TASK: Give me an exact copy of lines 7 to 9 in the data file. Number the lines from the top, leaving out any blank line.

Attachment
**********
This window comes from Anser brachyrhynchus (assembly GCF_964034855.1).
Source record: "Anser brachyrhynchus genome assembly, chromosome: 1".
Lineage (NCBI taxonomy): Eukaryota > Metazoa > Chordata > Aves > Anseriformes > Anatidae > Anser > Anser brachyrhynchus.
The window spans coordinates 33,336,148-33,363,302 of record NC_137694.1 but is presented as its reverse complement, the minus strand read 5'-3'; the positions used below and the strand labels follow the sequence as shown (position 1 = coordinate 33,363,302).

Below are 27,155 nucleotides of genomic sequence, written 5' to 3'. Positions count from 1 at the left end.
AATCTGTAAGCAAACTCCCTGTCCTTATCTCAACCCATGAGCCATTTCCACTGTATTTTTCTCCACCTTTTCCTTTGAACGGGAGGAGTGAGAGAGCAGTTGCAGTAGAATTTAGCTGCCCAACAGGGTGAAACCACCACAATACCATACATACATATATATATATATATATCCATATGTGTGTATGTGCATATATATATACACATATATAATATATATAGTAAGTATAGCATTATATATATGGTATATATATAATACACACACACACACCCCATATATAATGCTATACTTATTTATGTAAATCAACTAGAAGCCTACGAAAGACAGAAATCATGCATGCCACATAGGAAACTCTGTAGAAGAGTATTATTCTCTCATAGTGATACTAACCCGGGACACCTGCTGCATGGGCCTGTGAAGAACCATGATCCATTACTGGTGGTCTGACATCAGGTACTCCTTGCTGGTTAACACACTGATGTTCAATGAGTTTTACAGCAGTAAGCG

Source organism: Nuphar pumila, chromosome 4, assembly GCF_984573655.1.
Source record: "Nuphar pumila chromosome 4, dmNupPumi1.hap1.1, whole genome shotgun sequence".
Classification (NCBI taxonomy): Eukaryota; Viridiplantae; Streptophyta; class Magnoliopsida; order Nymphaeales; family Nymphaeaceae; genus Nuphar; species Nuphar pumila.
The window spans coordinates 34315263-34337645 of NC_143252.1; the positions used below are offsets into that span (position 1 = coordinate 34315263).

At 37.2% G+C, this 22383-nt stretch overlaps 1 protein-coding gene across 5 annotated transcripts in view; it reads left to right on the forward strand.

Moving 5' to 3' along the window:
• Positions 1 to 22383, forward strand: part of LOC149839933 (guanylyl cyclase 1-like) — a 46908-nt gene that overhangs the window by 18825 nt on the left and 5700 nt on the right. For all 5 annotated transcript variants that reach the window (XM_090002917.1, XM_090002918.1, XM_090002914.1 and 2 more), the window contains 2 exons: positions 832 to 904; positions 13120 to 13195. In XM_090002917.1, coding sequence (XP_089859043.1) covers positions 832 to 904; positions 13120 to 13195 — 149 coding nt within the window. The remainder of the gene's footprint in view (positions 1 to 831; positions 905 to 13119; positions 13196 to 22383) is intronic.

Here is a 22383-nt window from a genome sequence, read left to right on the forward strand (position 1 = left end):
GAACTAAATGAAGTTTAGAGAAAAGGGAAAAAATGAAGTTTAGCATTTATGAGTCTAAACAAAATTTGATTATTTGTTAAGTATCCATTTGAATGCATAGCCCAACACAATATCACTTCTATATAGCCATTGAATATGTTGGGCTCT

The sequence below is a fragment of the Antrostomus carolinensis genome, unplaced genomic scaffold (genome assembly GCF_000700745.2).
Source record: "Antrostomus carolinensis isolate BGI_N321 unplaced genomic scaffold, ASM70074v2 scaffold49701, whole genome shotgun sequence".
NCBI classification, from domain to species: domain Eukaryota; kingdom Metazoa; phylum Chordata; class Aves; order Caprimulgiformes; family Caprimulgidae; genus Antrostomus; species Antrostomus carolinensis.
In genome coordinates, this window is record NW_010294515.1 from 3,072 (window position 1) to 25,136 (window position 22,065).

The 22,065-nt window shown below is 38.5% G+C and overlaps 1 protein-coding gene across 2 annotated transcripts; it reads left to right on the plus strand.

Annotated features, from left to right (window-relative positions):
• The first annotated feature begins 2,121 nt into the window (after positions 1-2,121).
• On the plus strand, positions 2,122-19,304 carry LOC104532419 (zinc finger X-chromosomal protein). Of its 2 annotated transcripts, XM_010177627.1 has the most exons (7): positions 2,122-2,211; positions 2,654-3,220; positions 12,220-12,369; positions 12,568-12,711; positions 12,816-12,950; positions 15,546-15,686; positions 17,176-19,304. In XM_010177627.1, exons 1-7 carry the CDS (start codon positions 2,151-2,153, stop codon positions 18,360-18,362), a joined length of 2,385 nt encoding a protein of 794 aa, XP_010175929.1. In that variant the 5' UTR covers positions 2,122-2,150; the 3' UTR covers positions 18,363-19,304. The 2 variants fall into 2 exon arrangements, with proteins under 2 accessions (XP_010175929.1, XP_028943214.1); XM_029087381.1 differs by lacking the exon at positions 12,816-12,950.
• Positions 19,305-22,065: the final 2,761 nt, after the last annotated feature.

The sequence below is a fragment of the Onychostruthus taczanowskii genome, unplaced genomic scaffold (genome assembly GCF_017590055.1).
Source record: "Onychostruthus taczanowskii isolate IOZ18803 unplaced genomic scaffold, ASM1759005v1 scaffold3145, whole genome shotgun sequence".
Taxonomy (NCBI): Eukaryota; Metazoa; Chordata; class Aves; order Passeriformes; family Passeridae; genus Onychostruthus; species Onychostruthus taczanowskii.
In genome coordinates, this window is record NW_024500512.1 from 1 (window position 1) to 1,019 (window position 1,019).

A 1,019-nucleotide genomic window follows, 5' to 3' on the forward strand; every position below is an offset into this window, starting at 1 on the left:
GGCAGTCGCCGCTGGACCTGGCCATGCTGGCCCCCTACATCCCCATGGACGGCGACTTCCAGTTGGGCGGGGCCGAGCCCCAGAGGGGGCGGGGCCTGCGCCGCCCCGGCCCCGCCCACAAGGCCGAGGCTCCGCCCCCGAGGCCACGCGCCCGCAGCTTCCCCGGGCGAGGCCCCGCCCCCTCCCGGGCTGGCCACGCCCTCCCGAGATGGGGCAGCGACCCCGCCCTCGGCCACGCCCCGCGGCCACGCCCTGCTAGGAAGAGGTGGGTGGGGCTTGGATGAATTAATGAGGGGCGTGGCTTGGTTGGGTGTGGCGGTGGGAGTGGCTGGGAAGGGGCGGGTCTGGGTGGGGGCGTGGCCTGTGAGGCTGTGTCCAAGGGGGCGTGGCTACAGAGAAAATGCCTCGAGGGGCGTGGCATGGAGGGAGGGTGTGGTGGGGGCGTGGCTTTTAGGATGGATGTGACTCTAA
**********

Source organism: Nuphar pumila, chromosome 4, assembly GCF_984573655.1.
Source record: "Nuphar pumila chromosome 4, dmNupPumi1.hap1.1, whole genome shotgun sequence".
Classification (NCBI taxonomy): Eukaryota; Viridiplantae; Streptophyta; class Magnoliopsida; order Nymphaeales; family Nymphaeaceae; genus Nuphar; species Nuphar pumila.